Prof. Jayanth R. Varma's Financial Markets Blog

Photograph About
Prof. Jayanth R. Varma's Financial Markets Blog, A Blog on Financial Markets and Their Regulation. This blog is currently suspended.

© Prof. Jayanth R. Varma

Subscribe to a feed
RSS Feed
Atom Feed
RSS Feed (Comments)

Follow on:

Sun Mon Tue Wed Thu Fri Sat

Powered by Blosxom

Sat, 04 Nov 2006

Ownership of Exchanges in India

I participated in a discussion on the CNBC TV channel last night on the ownership of Indian exchanges. This issue has become controversial because of the reported desire of the government and the regulators to discourage Indian companies and foreign entities from becoming strategic investors in Indian stock exchanges

My views on this are very simple. It is far more important to ensure that the securities trading industry is highly competitive than to regulate the ownership of exchanges. Stock exchanges are highly capital intensive technology driven businesses which require deep pocketed investors who are willing to make the strategic investments required to grow the business. Any attempt to exclude deep pocketed investors tends to favour incumbent exchanges and perpetuate existing monopolies and duopolies. From the social point of view, this would be a most unfortunate outcome as it would lead to a less competitive and therefore less vibrant, less innovative and less investor friendly capital market.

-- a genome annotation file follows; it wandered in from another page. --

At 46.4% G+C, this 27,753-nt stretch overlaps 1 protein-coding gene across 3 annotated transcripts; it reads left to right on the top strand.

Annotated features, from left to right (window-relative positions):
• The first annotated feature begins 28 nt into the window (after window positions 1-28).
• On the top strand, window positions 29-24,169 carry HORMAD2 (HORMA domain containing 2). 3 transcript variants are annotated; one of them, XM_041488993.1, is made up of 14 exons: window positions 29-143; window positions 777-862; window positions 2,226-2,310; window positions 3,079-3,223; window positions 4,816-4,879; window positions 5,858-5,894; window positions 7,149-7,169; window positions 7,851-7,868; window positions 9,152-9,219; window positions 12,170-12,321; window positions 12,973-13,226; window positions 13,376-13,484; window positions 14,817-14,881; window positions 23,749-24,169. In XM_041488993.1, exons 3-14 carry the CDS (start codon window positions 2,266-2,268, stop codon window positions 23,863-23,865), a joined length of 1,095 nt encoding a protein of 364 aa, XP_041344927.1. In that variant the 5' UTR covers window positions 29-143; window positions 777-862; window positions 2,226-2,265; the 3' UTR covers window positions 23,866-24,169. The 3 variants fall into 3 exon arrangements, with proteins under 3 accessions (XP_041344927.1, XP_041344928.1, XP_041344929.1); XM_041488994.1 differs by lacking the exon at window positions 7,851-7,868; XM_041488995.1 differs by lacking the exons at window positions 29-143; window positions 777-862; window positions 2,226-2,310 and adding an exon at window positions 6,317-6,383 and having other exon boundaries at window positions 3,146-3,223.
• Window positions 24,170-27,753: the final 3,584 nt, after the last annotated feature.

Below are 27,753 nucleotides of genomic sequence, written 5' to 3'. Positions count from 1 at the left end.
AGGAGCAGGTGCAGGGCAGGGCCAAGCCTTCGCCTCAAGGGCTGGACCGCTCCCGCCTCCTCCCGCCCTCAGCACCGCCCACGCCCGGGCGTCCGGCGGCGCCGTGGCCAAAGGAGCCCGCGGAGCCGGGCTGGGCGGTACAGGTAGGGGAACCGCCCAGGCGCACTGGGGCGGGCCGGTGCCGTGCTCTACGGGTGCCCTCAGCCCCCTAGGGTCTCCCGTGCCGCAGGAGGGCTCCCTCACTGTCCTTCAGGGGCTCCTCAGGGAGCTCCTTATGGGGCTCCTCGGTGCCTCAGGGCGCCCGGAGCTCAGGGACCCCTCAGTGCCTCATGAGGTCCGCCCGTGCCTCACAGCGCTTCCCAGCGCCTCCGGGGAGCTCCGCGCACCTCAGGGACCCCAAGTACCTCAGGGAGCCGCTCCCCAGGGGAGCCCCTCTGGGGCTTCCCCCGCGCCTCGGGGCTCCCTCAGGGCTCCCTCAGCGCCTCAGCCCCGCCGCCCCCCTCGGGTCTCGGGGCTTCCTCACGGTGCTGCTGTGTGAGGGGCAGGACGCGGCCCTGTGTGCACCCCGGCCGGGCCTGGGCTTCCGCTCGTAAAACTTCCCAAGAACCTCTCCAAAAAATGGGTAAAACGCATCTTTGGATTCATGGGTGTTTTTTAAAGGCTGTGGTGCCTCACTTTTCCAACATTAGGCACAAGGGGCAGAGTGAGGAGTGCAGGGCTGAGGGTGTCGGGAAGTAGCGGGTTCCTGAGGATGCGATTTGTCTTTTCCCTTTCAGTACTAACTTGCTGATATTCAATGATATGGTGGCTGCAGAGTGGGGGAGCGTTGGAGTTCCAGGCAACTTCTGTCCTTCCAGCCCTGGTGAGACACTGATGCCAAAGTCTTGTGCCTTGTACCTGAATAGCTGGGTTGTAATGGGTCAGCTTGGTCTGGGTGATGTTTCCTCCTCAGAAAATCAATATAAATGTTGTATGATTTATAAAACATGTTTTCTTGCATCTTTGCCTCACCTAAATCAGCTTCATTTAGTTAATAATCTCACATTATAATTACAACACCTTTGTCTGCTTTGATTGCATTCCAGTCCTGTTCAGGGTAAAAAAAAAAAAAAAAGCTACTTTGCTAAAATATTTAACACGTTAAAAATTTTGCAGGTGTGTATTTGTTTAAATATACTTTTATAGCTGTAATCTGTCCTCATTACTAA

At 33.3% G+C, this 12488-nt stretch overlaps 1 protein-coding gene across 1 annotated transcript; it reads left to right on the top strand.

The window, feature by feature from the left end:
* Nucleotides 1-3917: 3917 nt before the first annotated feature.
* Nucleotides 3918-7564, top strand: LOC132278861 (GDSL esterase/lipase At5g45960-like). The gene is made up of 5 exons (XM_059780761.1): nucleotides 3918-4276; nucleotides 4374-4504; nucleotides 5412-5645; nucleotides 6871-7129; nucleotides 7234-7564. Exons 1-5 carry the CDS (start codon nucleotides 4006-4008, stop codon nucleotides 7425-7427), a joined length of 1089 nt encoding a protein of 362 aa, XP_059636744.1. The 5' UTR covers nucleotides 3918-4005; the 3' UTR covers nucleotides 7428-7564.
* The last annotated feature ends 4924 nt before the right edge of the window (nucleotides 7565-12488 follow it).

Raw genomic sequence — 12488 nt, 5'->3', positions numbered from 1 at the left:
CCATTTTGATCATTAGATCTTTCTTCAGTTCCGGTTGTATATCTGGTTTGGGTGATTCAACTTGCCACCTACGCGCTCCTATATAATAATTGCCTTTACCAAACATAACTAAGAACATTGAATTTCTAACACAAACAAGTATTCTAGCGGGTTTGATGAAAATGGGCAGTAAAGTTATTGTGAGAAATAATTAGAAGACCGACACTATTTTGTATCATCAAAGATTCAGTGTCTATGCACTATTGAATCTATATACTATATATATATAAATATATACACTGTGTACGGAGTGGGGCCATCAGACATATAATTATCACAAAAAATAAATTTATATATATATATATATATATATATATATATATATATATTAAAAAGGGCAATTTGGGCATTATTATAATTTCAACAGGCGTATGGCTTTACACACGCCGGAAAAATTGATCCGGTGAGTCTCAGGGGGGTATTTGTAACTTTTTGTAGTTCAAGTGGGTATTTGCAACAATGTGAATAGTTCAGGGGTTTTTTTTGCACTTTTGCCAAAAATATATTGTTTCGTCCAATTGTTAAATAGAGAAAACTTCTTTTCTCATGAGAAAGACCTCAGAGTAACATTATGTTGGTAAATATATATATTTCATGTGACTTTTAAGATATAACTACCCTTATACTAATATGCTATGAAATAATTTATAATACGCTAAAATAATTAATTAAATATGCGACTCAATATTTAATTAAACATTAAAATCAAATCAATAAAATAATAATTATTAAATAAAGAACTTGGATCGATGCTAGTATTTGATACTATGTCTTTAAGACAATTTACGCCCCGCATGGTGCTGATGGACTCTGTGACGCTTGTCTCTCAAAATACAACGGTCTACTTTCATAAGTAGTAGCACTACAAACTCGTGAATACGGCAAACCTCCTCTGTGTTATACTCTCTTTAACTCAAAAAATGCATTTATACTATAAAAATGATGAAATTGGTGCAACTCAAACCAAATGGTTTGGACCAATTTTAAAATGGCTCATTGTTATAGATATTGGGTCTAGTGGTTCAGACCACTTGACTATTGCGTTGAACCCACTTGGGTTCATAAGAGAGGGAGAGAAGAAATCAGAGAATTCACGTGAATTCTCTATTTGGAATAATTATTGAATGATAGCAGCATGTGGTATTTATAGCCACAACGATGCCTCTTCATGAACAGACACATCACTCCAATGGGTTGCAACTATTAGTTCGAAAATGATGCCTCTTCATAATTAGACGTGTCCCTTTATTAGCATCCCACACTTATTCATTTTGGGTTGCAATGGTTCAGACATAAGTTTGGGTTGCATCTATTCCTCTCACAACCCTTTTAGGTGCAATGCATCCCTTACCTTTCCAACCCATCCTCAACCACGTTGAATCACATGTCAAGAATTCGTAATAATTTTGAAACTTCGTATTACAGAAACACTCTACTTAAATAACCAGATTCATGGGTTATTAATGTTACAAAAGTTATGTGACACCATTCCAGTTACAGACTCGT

Much has been written about the alleged conflict of interest that would arise if certain categories of investors were to become controlling shareholders of exchanges. It has been suggested that ownership by financial institutions is the best solution. I do not agree with this view at all. Almost any potential owner of an exchange is conflicted because of the pervasive role of stock exchanges in a modern market economy. Financial investors are among the most highly conflicted of all potential owners. Some of them own broking subsidiaries and it is surely absurd to get rid of broker ownership only to reinstate it through the back door. All banks and term lending institutions live in mortal fear of the capital markets disintermediating them out of existence. Sixty years ago, the conflict of interest between banking and capital markets was taken so seriously that the US passed the Glass-Steagal Act prohibiting banks from owning securities firms. That was surely silly, but the idea that they are the best possible owners of stock exchanges is even more silly.

It is only an anti capital market mind set that can think of financial institutions as preferred investors in exchanges. Unfortunately, that mind set is in abundance in policy making circles in India.

Posted at 14:19 on Sat, 04 Nov 2006     View/Post Comments (4)     permanent link